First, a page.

Fine Rolls in Print and on the Web: A Reader Study

poster / demo / art installation
  1. 1. Arianna Ciula

    King's College London

  2. 2. Tamara Lopez

    King's College London

Work text
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A collaboration between the National Archives in the UK,
the History and Centre for Computing in the Humanities
departments at King’s College London, the Henry III Fine Rolls
project ( has produced both a digital
and a print edition (the latter in collaboration with publisher
Boydell & Brewer) of the primary sources known as the Fine
Rolls. This dual undertaking has raised questions about the
different presentational formats of the two resources and
presented challenges for the historians and digital humanities
researchers involved in the project, and, to a certain extent,
for the publisher too. These challenges, and the adopted
solutions for the two types of published resource present a
novel starting point from which to examine how the artefacts
of digital humanities are used.
This poster will report on the progress to-date of an ongoing
exploratory study that examines the information-seeking
behavior of historians, with the aim of developing a clearer
picture of how research is conducted using sources like the
Calendar of Fine Rolls. As with other digital humanities efforts
(Buchanan, Cunningham, Blandford, Rimmer, & Warwick; 2005),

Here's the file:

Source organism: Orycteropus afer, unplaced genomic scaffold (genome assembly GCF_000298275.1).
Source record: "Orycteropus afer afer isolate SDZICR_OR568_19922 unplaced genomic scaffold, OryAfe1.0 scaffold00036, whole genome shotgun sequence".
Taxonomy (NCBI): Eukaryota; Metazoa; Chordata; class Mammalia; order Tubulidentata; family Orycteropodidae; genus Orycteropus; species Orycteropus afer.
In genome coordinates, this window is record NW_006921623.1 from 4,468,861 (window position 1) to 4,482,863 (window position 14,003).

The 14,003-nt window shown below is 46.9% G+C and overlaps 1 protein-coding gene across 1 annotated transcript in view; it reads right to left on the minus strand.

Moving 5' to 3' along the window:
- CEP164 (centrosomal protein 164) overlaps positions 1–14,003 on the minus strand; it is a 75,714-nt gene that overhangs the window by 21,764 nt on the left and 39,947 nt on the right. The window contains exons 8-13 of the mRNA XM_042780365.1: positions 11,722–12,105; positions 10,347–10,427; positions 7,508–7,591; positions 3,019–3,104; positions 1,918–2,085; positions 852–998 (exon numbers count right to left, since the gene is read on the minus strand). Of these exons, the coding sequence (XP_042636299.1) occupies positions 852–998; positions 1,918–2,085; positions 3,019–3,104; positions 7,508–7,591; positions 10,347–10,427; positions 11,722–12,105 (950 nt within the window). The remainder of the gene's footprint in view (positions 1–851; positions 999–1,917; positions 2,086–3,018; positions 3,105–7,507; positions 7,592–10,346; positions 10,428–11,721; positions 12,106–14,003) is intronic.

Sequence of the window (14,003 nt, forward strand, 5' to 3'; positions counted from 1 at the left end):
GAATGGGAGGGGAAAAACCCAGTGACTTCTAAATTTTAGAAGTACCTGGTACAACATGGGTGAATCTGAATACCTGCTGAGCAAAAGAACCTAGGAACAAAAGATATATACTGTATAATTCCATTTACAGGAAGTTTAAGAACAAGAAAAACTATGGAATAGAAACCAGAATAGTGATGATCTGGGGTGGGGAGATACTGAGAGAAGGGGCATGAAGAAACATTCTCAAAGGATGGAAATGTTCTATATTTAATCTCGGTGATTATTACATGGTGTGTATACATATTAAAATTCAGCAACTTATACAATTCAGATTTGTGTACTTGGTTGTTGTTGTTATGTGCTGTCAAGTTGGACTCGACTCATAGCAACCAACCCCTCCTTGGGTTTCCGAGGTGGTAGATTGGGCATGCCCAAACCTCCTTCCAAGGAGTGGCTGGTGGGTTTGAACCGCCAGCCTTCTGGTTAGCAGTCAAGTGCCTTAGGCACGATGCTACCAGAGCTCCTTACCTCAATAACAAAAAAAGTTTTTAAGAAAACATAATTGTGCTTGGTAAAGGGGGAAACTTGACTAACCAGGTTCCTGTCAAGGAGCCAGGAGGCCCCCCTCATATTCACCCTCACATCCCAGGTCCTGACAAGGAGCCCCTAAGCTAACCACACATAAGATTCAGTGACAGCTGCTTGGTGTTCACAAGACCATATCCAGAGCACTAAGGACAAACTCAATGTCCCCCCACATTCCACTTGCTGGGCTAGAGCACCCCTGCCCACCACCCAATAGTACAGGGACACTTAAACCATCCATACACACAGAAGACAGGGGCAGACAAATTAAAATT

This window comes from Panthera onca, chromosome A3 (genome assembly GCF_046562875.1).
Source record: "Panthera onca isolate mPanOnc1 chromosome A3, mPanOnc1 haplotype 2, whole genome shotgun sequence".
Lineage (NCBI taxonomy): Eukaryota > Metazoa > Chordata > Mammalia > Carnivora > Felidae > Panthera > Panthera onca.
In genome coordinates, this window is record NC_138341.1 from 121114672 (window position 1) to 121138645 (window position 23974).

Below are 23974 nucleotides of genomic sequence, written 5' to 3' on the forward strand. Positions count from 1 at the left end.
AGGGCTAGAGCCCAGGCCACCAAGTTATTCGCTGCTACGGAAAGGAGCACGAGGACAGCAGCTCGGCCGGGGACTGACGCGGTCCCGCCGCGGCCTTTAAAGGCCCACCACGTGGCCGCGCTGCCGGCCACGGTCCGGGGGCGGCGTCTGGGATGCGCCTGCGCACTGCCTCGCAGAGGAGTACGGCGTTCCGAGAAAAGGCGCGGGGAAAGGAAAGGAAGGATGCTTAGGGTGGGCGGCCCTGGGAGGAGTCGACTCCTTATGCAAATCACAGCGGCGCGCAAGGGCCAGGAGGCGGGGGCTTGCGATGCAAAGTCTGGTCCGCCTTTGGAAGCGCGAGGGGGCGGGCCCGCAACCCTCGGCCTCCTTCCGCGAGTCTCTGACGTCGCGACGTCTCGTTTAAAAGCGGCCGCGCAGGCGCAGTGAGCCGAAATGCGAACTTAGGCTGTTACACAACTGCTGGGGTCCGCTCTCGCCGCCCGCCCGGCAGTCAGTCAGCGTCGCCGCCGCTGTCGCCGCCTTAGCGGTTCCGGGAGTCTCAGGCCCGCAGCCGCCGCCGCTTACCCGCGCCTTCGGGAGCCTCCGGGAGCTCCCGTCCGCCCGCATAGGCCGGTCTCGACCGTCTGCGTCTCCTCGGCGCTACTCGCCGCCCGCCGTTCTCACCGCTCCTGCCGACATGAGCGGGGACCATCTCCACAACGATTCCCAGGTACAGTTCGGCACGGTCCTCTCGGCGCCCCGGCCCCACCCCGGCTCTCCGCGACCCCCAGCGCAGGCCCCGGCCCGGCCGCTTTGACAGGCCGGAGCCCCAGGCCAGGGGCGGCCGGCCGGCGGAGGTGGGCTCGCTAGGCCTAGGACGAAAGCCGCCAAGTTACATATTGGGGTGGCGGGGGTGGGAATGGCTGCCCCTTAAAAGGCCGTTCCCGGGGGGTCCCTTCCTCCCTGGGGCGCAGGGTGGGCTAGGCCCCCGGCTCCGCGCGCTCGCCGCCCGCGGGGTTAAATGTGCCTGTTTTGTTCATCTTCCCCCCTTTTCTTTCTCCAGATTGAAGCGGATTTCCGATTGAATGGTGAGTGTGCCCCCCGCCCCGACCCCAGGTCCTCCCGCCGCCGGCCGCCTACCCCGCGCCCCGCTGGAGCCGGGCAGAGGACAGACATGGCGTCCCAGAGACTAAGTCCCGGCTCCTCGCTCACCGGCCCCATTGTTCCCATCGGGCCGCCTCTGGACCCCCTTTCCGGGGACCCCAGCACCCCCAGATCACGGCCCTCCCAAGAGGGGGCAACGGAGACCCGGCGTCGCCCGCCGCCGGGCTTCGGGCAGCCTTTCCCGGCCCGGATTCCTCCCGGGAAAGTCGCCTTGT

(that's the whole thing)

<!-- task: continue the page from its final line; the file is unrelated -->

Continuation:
this study focuses on the ways in which interactions occur
using physical and virtual environments, and in particular on
the ways in which the components of hybrid scholarly editions
are used in combination to answer research questions. A
secondary pragmatic component of the study seeks to adapt
methodologies from the fi elds of information seeking research
and human-computer interaction to the evaluation of digital
humanities and in particular, to the Fine Rolls of Henry III
project resources.
Reading the Fine Rolls of Henry III
The two publication formats of the Fine Rolls of Henry III
are drawn from the same data substrate. Given the nature
of the materials, reading is expected to be the primary
activity performed using both. A stated design goal for the
project is that the two publications will form a rich body of
materials with which to conduct historical research. Our fi rst
research goal is to establish the context for work done using
historical sources like the Fine Rolls: to establish the kinds of
research questions asked, to articulate the methods followed
in answering these questions, and to develop profi les of the
researchers who perform the work.
Given the heterogeneity of the materials and the different focus
of each medium, the question arises whether the materials do
in fact form a single body of work, and how the experience
of using them comprises a continuous experience. It suggests
that working with the texts will of necessity also involve
periods of information seeking: moments encountered while
reading that give rise to questions which the material at hand
cannot answer and the subsequent process embarked upon
in order to answer them. We hypothesize that to fi ll these
information gaps, readers of the Fine Rolls will seek particular
text in the alternative medium to fi nd answers. To answer a
question about a translation found in a printed volume, for
example, we suggest that the researcher will seek the image